And so, being H, in glorious disregard of the wily incisiveness of the Adult Mind mostly arising from prodigious volumes of ignorance, I arranged my four year old face in a singular look of bewilderment [which comes naturally when you’re four and everything of interest lies at least five inches out of reach] and immediately sought my parents.
I found them one doorway away, in their room, reposed in a memorable picture of bliss. Pa was lying back reading, beautiful mum was bent gracefully over a piece of mending. I shuffled up urgently, reluctant though I was to break the spell, and trilled in endearing baby tones “I don’t know why di’s crying. I just tapped her lightly with a pencil!” To demonstrate, I took my pudgy index finger and with the sort of delicacy that could embarrass a gay butterfly, tapped my father ever so lightly on his arm. I had time enough only to barely catch the look of utter love that my parents exchanged...
Just then the sibling’s voice came unstuck and a piercing, sickening, shrill wail arose, destroying the gentle afternoon air.
Without getting into the gruesome details of what followed, briefly touching upon the discovery of a half-centimetre long black lead nib embedded in a six year old back, a certain sore bottom and the admonishment of a lifetime, I can safely say that this defining incident broke my confidence and spelt the end of my Lying career.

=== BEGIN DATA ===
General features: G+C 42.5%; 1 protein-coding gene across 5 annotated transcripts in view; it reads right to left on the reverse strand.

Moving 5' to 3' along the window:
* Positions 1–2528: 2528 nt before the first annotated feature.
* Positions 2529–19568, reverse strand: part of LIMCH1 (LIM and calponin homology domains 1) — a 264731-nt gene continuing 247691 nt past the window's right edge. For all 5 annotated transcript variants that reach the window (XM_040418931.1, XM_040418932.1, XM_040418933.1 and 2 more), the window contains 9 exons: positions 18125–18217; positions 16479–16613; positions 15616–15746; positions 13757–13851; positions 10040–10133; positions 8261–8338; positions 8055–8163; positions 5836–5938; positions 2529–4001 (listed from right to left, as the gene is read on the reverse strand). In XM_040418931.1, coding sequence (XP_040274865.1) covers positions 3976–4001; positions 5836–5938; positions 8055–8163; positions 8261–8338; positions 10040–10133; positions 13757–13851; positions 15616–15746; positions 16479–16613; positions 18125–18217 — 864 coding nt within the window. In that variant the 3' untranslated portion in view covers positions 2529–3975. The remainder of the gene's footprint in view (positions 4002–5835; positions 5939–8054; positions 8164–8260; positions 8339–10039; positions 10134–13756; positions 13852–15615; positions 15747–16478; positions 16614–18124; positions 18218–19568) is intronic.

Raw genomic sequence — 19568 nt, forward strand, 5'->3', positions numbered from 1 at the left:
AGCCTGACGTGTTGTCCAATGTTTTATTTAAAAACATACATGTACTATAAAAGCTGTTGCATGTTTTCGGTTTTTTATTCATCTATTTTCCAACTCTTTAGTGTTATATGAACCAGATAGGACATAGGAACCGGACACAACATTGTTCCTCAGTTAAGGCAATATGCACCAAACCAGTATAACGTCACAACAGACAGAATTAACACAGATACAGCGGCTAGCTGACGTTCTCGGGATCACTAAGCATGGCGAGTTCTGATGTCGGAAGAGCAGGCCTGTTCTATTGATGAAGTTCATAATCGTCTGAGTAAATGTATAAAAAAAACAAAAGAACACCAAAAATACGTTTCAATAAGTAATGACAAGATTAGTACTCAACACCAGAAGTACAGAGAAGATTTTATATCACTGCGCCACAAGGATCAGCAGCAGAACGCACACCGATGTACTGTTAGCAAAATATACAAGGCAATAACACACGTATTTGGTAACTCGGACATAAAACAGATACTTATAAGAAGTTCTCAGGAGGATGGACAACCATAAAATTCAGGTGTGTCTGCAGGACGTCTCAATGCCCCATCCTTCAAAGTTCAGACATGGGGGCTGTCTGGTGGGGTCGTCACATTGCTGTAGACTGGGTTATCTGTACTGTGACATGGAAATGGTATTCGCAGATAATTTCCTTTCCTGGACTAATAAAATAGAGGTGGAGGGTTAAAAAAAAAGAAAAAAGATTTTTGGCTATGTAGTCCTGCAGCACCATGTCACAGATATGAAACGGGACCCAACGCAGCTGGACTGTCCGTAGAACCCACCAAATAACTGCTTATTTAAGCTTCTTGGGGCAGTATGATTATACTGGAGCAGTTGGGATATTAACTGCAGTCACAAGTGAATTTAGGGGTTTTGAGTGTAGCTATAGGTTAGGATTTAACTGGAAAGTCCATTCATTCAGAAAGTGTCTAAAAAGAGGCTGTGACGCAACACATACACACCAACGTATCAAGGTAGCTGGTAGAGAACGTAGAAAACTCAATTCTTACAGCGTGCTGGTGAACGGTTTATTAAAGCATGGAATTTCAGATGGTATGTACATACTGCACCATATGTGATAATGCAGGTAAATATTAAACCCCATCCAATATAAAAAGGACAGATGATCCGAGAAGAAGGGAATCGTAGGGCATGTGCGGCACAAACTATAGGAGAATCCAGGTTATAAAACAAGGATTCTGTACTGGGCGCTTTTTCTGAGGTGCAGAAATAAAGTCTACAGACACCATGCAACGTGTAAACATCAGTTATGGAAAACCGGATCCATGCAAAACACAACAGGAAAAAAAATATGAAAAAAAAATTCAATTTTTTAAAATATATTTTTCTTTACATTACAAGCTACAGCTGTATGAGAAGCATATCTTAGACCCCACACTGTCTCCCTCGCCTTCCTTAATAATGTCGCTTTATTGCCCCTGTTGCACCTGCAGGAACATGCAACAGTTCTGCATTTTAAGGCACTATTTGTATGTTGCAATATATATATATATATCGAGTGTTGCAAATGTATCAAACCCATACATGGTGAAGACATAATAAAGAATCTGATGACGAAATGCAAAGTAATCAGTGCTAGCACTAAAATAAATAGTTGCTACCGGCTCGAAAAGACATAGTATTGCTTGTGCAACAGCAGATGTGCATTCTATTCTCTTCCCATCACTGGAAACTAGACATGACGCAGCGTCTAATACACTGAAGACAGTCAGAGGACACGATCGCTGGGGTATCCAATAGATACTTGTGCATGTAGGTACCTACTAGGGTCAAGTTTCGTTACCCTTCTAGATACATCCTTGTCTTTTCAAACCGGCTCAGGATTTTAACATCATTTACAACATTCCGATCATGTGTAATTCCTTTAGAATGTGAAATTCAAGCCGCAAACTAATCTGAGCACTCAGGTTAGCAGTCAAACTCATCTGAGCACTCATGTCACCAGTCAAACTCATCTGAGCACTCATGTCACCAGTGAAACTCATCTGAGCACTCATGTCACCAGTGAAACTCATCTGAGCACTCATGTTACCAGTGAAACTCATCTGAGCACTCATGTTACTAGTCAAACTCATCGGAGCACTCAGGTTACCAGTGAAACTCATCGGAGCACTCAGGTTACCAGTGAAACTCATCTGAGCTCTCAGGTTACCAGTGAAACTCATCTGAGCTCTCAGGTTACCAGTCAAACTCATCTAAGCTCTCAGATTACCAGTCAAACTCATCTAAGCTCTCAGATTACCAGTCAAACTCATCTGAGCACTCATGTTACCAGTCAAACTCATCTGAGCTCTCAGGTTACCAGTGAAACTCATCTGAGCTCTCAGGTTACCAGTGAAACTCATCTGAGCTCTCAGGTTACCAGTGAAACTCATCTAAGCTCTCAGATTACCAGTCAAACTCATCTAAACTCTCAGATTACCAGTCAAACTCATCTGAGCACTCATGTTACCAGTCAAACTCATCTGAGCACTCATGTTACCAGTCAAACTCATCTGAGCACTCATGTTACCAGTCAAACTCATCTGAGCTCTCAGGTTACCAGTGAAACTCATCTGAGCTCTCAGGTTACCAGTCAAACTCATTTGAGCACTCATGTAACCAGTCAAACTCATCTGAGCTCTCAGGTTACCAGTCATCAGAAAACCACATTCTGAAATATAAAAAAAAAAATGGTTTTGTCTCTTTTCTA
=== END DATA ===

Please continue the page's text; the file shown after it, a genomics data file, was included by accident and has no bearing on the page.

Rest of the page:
Some [not least my mum] say it is a good thing.
Mine darling fairyblogmatha, THE Nanster, has also tagged me. Her tag’s cute, simple and very precise. It says post the title of your autobiography as the title of this post. I just did, Nan.
Monday, May 26, 2008
I love him that much.
But ruefully, my carpet’s aloft somewhere having racy adventures of questionable consequence, and my wings are soaking in the rain.
Just as I was brooding over this and more, look what he did for us! He brought the whole gnome company over for a visit!
Come on, join us... it’s fun really! And John Travolta’s promised not to do the full-monty.
The Gnome Company in Indiahhhhhhhhh!
Ben, this goes out from R-B-o-H and L-B-o-H...
THANK YOU! WE LOVE YOU!
Tuesday, May 20, 2008
1.) Inspiration is abundantly absent.
2.) She’s suffering from a debilitating bout of feeling slighted.
As will be evident, regardless of circumstances, it is deplorable and utterly juvenile. However, indulge me, for once.
Presenting: My conversation with Phish, who is a PROFESSIONAL WRITER [and I’m NOT]
Aren’t u missing me at all?
me: Umm. Are you missing me? When you're NOT swimming and all...
me: Well yes. A distant memory of meeting you once. fond, nonetheless.
Phish: i came FOUR times
me: damn. HOW could I forget in the 50 odd times I've been...
But. FYI [hooow I love this] the pool has been LOVELY in the last few days with this crazy weather.
me: Btw, tell me... is this very pretentious?...because I really felt it: swimming in the rain is like breathing mud dreams...
tell me. honestly.
Phish: it’s a lovely phrase
ive swum in d sea in d rain and THATS EXACTLY WOT IT WAS
me: well someone said it sounded like it was out of a reader's digest.
Phish: uh NO
me: I thought as much.
Phish: they would’ve said "swimming in the rain is the highest form of communion with nature".
or summin like that
me: no they would've said "swimming in the rain is ... WAH WAH WAH".
because 'they' are that eloquent.
Phish: that's Delhi Times
Clearly, by the end I was still talking about someone, Phish wasn’t. *Sigh*.